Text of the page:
How can we grieve the Spirit? Well, we’ve said first of all, our worship is of no value, or worse than that, displeasing to the Lord, if it’s just external expressions of worship and if it’s not a reflection of a praising and humble and holy heart.

If our goal in doing these physical expressions is to draw attention to ourselves, rather than to God, we will grieve the Holy Spirit. If we’re doing it in any way—and only God knows our hearts—for show or for display or to be seen by others, that grieves the Holy Spirit. If we’re out of control (one of the fruits of the Spirit is self-control), this grieves the Holy Spirit.

Can I say that in the history of modern worship it’s often women who in our public worship services often lead disruptive outbursts that are confusing and can be emotionally driven rather than Spirit driven.

Now again, I don’t know any other woman’s heart, and no other person knows my heart, but God knows. We need to be careful as women that in our taking liberty to express praise to the Lord that we are not out of control or emotionally driven or disruptive or creating confusion.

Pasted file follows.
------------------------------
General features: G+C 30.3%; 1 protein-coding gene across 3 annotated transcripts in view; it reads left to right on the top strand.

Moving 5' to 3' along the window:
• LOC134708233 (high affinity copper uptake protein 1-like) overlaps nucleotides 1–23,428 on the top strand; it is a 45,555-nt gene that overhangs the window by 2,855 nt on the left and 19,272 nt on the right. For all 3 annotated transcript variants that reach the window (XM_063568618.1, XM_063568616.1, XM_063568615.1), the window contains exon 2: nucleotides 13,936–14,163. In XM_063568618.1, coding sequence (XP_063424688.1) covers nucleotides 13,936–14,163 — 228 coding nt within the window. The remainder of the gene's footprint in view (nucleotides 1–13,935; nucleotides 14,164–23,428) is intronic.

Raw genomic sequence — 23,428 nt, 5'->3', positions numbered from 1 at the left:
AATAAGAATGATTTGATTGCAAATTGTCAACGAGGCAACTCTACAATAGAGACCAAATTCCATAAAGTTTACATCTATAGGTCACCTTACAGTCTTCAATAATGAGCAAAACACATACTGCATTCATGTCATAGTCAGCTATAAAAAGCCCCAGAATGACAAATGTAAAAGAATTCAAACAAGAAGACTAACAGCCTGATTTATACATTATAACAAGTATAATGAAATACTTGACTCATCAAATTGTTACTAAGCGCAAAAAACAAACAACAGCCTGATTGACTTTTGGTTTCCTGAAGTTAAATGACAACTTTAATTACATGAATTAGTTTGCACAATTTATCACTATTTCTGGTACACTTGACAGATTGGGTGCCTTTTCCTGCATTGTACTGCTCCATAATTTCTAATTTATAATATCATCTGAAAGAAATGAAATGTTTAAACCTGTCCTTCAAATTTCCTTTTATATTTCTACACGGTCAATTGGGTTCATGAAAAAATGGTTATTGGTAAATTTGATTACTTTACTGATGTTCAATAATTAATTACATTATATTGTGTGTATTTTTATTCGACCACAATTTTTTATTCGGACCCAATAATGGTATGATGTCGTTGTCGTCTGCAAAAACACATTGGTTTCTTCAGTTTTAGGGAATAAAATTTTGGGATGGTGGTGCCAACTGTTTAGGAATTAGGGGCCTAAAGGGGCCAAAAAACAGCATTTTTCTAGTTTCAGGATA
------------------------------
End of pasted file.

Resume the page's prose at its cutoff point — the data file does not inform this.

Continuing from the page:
If God has given you liberty to practice some of these physical or visible expressions of praise, based on His Word, remember to be sensitive to where others are in their walk with the Lord. They may not be there, so don’t cause your brother to get his eyes off of the Lord by having eyes on you in a situation where others may not consider some of those expressions of praise appropriate.

For me that has meant in some church situations and some gatherings the willingness to limit my own liberty, if necessary, for the sake of love. I can praise the Lord in my heart with my hands in the air or my hands in my lap. It’s not the posture. It’s not the physical exercise that is the true praise. Those are just symbols and expressions of praise.

Then be careful not to quench the Spirit. When we talk about lifting hands up in the air, some of you get a little uncomfortable. Well, you don’t have to put your hands in the air. You can sit on them, but don’t quench the Spirit. If the Spirit of God is wanting to express praise more freely perhaps than what you have done in the past, then be willing to let the Spirit lead and direct according to the Word of God in your praise.